publishing-api: Writing data migrations
Are you writing a migration to change Publishing API data?
We have a lot of migrations added to the Publishing API to change data, our long term plan is to reduce these so that these can be done via the API itself and not need migrations. Until we are at that point please use the following guidelines when creating migrations.
Run the migration on your machine first
At the very least this will ensure that the code runs and that your data looks correct, but it also allows you to get an idea for how long the migration will take to finish. You should then include that information in the PR to help with whoever is doing the deployment.
We also encourage you to run and check the results of the migration on integration, since the data there will be closer to production.
Always include the
Even if the change is just the timestamp, it's important to include this file in your commit otherwise when trying to use the app in testing an error saying there are pending migrations will appear.
Target only content related to the application you are affecting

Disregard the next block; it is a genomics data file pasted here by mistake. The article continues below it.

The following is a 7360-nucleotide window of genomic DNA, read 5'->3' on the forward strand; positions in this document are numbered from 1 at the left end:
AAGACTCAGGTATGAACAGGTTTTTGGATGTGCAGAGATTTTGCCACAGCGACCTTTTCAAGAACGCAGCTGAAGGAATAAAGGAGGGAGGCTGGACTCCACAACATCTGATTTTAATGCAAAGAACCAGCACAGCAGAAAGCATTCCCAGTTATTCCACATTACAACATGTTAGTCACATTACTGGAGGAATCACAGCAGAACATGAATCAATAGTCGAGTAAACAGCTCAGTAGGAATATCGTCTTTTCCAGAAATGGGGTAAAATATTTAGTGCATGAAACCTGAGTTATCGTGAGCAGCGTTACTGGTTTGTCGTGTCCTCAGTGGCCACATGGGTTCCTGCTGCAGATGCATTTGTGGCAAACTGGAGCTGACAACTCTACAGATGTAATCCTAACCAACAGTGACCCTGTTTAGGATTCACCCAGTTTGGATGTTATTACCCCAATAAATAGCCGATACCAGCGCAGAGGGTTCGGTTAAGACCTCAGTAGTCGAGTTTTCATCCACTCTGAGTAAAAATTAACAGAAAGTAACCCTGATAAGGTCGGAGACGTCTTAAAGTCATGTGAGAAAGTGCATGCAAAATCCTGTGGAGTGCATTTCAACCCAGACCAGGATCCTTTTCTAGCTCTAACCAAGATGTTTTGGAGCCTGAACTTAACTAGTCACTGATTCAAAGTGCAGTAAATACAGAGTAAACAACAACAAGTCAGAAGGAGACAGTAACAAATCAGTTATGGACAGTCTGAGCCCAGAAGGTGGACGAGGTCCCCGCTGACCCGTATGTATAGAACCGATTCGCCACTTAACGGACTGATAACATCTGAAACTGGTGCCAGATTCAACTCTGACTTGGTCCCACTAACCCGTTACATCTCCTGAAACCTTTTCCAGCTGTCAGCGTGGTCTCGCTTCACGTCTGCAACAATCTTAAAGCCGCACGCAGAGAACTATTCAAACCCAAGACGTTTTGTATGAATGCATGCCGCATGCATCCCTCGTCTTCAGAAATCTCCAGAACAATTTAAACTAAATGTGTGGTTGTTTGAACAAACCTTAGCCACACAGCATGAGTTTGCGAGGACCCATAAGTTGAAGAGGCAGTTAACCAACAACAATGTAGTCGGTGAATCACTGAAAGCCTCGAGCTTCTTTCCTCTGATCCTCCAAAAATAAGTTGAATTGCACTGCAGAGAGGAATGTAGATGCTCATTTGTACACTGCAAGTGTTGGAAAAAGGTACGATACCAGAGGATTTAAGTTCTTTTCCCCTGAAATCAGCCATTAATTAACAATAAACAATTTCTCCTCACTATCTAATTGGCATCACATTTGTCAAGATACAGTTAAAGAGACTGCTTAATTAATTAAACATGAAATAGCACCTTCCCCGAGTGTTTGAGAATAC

Mistakes in migrations can and do happen, by at least targeting the application
you are affecting (with
.where(publishing_app: )) you can avoid unnecessary
Don't assume the records you are altering exist
Migrations get run in test environments, on old databases or when a developer first clones the project. You should always make sure that your migrations run fine without the data there that you are expecting.
Do you need to represent this data downstream?
Representing the data downstream won't work on local machines, so you will need
to have a check in the migration making sure it is running in the right
Rails.env.production?). Alternatively, and ideally, you can
represent_downstream: class of rake tasks in Jenkins to
achieve the same result. If you do decide to represent downstream in the
migration itself, you must disable transactions for this migration (by running
disable_ddl_transaction! method) as otherwise you will be representing
downstream before the data is committed to the database.
If you are disabling the transaction, ensure the migration is idempotent
If you have
disable_ddl_transaction! in your migration for some reason, you
should make sure that the migration will do the right thing if it gets run
again. This could happen if it happens to fail the first time, but since it
will not be running in a transaction, the data won't be rolled back.